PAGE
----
The Mordechai infers from this Gemara that under normal circumstances when the rabbi of an area is not similarly preoccupied, he has an obligation and a mitzvah to erect an eruv for his community.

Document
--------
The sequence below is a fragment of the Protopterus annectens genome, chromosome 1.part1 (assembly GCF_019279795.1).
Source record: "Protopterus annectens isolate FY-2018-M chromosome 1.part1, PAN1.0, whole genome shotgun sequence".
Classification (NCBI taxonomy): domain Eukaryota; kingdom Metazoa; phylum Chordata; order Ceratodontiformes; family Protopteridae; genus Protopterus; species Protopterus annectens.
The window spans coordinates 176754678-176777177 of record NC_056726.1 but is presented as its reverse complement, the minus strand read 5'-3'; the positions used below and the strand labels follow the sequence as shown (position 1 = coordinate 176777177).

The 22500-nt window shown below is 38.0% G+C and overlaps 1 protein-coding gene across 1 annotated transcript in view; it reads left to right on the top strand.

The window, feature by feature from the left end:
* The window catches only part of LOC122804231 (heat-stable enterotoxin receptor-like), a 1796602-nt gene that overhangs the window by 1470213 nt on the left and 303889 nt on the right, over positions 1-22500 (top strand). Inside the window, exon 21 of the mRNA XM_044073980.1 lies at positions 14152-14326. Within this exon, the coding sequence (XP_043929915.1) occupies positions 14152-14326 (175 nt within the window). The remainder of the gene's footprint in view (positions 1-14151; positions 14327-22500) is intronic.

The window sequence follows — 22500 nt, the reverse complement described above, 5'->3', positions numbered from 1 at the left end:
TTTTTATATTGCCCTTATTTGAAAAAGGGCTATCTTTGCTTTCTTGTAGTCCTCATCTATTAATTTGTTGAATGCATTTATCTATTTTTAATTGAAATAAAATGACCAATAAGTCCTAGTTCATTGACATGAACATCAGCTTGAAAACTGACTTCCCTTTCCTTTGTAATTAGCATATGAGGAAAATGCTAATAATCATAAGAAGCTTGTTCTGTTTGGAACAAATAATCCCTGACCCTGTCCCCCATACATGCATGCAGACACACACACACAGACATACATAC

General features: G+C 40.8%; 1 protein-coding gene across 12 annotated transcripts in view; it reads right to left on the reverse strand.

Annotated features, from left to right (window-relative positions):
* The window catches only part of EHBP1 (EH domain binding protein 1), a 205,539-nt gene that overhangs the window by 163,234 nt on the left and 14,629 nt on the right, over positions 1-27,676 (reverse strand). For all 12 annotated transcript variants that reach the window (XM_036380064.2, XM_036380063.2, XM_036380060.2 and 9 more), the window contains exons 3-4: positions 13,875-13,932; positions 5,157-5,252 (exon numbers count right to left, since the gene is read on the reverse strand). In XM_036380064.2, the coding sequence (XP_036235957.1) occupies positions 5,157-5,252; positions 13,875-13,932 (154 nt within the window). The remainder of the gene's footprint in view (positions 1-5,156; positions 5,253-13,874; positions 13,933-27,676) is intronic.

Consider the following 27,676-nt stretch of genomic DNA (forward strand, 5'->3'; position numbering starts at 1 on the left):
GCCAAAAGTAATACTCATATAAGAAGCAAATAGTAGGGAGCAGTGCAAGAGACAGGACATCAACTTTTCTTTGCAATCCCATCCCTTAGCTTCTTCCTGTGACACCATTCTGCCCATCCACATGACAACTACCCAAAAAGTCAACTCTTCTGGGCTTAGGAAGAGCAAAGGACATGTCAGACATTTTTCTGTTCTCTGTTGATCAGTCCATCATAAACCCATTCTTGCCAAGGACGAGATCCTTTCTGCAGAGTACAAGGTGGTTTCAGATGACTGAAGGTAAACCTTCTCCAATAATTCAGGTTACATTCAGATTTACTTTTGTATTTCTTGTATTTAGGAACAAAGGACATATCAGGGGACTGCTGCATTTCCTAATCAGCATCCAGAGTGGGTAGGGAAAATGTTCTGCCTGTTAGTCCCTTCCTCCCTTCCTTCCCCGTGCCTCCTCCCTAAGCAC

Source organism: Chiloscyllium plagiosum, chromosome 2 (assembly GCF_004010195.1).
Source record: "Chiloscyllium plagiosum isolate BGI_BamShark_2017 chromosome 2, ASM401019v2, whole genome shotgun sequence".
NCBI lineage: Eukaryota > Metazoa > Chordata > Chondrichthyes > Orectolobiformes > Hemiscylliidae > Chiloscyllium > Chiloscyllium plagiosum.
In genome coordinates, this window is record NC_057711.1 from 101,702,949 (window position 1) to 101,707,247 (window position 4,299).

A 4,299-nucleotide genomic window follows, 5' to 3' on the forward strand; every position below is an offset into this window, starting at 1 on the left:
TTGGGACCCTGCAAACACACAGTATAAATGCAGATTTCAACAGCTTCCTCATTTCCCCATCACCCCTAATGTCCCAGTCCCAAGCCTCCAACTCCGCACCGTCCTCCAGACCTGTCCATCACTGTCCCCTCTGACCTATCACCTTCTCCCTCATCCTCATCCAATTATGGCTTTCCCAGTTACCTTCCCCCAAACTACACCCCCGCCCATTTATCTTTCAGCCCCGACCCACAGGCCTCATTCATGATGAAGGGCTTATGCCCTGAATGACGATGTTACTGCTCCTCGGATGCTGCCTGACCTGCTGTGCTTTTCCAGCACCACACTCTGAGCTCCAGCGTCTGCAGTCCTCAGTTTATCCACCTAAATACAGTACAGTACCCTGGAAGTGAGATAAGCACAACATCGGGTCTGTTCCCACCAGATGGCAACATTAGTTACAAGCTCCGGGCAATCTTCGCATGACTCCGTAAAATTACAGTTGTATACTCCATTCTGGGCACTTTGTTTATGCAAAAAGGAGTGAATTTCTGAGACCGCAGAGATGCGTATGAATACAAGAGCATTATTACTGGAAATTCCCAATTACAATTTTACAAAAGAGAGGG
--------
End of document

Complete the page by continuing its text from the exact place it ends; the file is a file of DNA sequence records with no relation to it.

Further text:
Following this reasoning the Rosh in a famous teshuvah (21:8) sharply criticizes the leadership of a city whose policy was not to erect an eruv: “ I have already written to you concerning the concept of an eruv, that it is customary in all areas where Jews [reside] to allow carrying in those streets that are open on either end to the [streets where the] gentiles [reside] with [the rectification of] a tzuras hapesach. You forbade such [an eruv] for the congregation of Freres, and you wrote me your proofs, and I informed you that they amount to nothing. I warned you that you must recant and notify the congregation that they should rectify their streets [with an eruv] as their gedolim have accustomed them to. Now I have been told that you still uphold your position, and are thus causing the multitudes to desecrate the Shabbos. I therefore compel you, upon receipt of this letter before witnesses, to rectify the streets that open into the reshus harabbim of the [streets where the] gentiles [reside], with a tzuras hapesach, within a span of a few weeks upon seeing this letter. If you do not rectify the streets as I have written, I will excommunicate you. If you had been in the times of the Sanhedrin they would have executed you, as your aim is to uproot the Talmud edited by Rav Ashi, and to argue with all the gedolim until our times, those who are no longer with us z”l, and those who are still alive” (see also Tashbetz, 2:37).